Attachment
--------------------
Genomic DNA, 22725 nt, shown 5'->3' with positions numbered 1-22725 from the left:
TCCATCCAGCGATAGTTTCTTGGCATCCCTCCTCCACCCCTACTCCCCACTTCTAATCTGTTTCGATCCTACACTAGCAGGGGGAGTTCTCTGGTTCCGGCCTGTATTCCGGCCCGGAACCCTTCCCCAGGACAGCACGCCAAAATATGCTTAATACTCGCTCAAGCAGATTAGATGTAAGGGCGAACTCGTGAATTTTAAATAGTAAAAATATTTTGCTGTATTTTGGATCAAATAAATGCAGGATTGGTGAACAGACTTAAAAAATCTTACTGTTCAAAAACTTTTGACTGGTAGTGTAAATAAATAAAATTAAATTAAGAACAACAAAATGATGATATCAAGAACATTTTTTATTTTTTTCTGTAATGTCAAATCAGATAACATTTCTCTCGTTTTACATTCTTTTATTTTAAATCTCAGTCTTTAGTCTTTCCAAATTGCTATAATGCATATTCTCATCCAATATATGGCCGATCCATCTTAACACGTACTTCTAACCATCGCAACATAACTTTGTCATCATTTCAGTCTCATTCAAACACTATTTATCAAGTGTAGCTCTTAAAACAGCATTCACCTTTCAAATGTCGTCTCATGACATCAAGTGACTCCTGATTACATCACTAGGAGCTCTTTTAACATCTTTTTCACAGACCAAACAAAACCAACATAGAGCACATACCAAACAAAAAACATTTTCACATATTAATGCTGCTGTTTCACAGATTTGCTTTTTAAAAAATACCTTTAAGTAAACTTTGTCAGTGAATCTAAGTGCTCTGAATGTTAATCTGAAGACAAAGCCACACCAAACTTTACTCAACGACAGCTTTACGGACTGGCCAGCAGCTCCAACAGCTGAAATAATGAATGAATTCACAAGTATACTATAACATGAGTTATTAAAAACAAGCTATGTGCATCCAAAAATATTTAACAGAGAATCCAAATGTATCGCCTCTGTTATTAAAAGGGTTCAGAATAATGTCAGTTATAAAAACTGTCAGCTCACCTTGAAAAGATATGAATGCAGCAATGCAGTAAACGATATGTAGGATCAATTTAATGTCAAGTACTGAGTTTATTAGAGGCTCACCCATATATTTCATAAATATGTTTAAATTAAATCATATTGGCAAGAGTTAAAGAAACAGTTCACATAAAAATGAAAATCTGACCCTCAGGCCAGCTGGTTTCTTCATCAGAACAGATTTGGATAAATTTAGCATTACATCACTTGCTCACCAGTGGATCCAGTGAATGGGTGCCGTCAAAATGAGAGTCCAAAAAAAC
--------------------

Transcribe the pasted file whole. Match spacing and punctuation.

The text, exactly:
Genomic DNA, 22725 nt, shown 5'->3' with positions numbered 1-22725 from the left:
TCCATCCAGCGATAGTTTCTTGGCATCCCTCCTCCACCCCTACTCCCCACTTCTAATCTGTTTCGATCCTACACTAGCAGGGGGAGTTCTCTGGTTCCGGCCTGTATTCCGGCCCGGAACCCTTCCCCAGGACAGCACGCCAAAATATGCTTAATACTCGCTCAAGCAGATTAGATGTAAGGGCGAACTCGTGAATTTTAAATAGTAAAAATATTTTGCTGTATTTTGGATCAAATAAATGCAGGATTGGTGAACAGACTTAAAAAATCTTACTGTTCAAAAACTTTTGACTGGTAGTGTAAATAAATAAAATTAAATTAAGAACAACAAAATGATGATATCAAGAACATTTTTTATTTTTTTCTGTAATGTCAAATCAGATAACATTTCTCTCGTTTTACATTCTTTTATTTTAAATCTCAGTCTTTAGTCTTTCCAAATTGCTATAATGCATATTCTCATCCAATATATGGCCGATCCATCTTAACACGTACTTCTAACCATCGCAACATAACTTTGTCATCATTTCAGTCTCATTCAAACACTATTTATCAAGTGTAGCTCTTAAAACAGCATTCACCTTTCAAATGTCGTCTCATGACATCAAGTGACTCCTGATTACATCACTAGGAGCTCTTTTAACATCTTTTTCACAGACCAAACAAAACCAACATAGAGCACATACCAAACAAAAAACATTTTCACATATTAATGCTGCTGTTTCACAGATTTGCTTTTTAAAAAATACCTTTAAGTAAACTTTGTCAGTGAATCTAAGTGCTCTGAATGTTAATCTGAAGACAAAGCCACACCAAACTTTACTCAACGACAGCTTTACGGACTGGCCAGCAGCTCCAACAGCTGAAATAATGAATGAATTCACAAGTATACTATAACATGAGTTATTAAAAACAAGCTATGTGCATCCAAAAATATTTAACAGAGAATCCAAATGTATCGCCTCTGTTATTAAAAGGGTTCAGAATAATGTCAGTTATAAAAACTGTCAGCTCACCTTGAAAAGATATGAATGCAGCAATGCAGTAAACGATATGTAGGATCAATTTAATGTCAAGTACTGAGTTTATTAGAGGCTCACCCATATATTTCATAAATATGTTTAAATTAAATCATATTGGCAAGAGTTAAAGAAACAGTTCACATAAAAATGAAAATCTGACCCTCAGGCCAGCTGGTTTCTTCATCAGAACAGATTTGGATAAATTTAGCATTACATCACTTGCTCACCAGTGGATCCAGTGAATGGGTGCCGTCAAAATGAGAGTCCAAAAAAAC